Alex qualifying in Group 2

George and Reece qualifying in Group 1

As there’s an air of apprehension amongst the riders; we’ve just witness an amazing ride from Dani King who obliterate the entire field in the women’s race, was the same thing about to go down here in the men’s event?

Alex, warms up for the final.

Alex, warms up for the final.

Reece warms up for the final

Reece warms up for the final

At 950m, the London #2 circuit is the shortest that we’ve ever had and with that, the most likely of seeing a big chunk -if not all- of the field getting lapped out, it’s crucial that we move up the field quickly in the opening laps and avoid falling back from the lead group.

Ten, nine, eight… as the sounds of cheers and cattle bells almost drowns out the announcer, I’m trying to recall the approach into turn 1 and where the potholes in the road are … seven, six, five… I’m praying for an easy clip-in, getting away well will gift you 10 places off the line, or the opposite should you spin the pedal over! FourthreetwooneGO, as I get away nicely off the line I can hear a hollow clattering together of carbon wheels from behind me and I brace for the inevitable impact of someone not being able to slow it down and careering into the back of me.

The peloton on the Melo Straight

Thankfully the impact didn’t arrive and we accelerate to full gas in order to keep up with the lead pack as Alec Briggs smashes the front and takes the breakfast prime!

As the first few laps of the race unfold the pace is becoming more manageable as riders start to carry more speed through each of the corners; not having to use your decel muscles so much allows more recovery through turns and less aggressive acceleration on the straights… we (Alex, George and I) find ourselves riding together within the main pack having made our way from the 40s up to the 20s.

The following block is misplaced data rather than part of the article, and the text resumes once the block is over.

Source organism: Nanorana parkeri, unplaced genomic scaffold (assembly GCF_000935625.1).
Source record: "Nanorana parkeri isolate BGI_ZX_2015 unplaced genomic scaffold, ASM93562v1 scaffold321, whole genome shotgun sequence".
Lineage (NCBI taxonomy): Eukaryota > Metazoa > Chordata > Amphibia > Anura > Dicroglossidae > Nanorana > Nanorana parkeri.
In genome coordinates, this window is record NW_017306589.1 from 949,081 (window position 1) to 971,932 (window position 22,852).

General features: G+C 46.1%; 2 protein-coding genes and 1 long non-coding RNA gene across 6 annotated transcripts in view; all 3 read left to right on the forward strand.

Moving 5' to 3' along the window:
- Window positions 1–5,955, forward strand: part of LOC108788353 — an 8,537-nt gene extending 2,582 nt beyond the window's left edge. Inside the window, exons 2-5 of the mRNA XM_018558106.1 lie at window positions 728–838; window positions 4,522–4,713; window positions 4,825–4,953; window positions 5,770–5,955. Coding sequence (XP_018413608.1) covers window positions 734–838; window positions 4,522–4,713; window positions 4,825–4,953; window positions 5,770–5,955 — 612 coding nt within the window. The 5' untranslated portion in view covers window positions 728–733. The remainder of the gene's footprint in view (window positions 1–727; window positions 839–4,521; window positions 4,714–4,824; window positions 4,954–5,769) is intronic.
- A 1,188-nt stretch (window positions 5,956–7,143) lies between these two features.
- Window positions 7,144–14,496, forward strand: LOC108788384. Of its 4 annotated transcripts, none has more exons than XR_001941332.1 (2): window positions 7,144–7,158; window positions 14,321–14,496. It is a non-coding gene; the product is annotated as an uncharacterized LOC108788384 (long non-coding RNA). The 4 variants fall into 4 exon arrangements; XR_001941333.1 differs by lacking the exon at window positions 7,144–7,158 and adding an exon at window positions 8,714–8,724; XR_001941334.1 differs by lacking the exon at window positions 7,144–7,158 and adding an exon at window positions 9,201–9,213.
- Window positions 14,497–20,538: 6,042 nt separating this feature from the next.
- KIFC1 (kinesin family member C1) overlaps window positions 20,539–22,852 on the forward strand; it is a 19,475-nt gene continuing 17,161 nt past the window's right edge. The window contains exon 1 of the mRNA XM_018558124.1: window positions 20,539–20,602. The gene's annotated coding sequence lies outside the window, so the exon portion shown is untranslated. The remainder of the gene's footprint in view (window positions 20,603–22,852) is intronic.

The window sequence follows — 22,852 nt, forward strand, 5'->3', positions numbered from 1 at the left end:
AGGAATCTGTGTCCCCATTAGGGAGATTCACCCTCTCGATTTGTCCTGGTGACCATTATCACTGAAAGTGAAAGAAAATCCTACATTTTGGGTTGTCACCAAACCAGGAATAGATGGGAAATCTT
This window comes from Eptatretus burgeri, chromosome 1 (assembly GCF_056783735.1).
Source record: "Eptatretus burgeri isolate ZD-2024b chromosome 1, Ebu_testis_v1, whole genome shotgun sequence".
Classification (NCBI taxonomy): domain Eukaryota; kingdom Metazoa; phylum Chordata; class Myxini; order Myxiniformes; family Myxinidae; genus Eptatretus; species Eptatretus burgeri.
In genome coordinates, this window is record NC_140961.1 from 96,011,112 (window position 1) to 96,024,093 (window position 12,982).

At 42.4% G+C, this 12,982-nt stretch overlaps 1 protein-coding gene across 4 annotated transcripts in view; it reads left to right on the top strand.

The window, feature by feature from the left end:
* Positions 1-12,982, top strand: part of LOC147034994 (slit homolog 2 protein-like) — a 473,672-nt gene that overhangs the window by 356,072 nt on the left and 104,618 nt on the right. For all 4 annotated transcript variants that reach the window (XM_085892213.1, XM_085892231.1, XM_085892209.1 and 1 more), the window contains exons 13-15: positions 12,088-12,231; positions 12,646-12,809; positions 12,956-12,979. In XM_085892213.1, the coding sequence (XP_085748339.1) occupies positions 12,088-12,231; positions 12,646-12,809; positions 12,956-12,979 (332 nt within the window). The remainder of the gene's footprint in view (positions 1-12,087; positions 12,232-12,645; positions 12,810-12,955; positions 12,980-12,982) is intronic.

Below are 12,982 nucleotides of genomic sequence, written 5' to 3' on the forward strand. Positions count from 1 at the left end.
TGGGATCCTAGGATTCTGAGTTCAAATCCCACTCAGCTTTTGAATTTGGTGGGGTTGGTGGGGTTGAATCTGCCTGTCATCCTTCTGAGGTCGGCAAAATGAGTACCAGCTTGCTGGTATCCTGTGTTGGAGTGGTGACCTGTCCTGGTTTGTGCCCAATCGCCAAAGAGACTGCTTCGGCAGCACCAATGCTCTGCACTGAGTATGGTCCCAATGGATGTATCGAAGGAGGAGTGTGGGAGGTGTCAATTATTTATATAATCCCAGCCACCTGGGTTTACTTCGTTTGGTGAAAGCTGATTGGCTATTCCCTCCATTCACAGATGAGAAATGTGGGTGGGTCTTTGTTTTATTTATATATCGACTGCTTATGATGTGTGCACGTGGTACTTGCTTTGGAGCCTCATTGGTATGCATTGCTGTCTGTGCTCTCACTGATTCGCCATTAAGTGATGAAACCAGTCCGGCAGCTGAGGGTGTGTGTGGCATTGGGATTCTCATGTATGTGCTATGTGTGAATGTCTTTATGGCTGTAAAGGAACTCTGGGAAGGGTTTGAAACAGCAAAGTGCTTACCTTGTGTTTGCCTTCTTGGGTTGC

Having my teammates racing alongside me in the pack as we move forward through the field -and hearing the rest of the 5th on the start/finish straight- is incredible and we continue to pick off places here and there as some other riders are beginning to fade.

I can’t see the dinner prime battle unfolding in front of me but I can certainly feel it in my legs, lungs back, well everywhere, and as we pass the mid-point there’s an unbelievable pace being set on the front from riders attacking one another one after the other. As I start to settle in my position in the pack, I can see that Alex continuing to gain a place every other lap and he starts to move up through the field.

As we make our way into the final laps, surges form the lead riders are becoming less manageable and small gaps are beginning to appear in the pack. I give it absolutely everything I have to bridge a few gaps that are appearing in front of me, all the time trusting that the kick in pace will subside and if it doesn’t, I’ll be toast!

As we move into the closing laps I see a crash on the entrance to turn 2, at this stage in the race my legs are so tired I don’t think I can brake even if I have too, as I near the apex I can see Alex picking his bike up off the floor, I’m gutted, he wouldn’t have been far outside the top ten going into the final lap! George, Alex and I roll over the line tired, and relieved, in 26th, 34th and 29th positions respectively.

Head down, all out!

After finishing the last two RHCs in the lead group but all the way back mid-twenties, I’m more motivated than ever to get strong for the next meeting in Barcelona on 27th August where I’ll hopefully be finishing a little further up the field! Looking forward to seeing lots of you there!

Words by Reece Wood
Photos by Angus Sung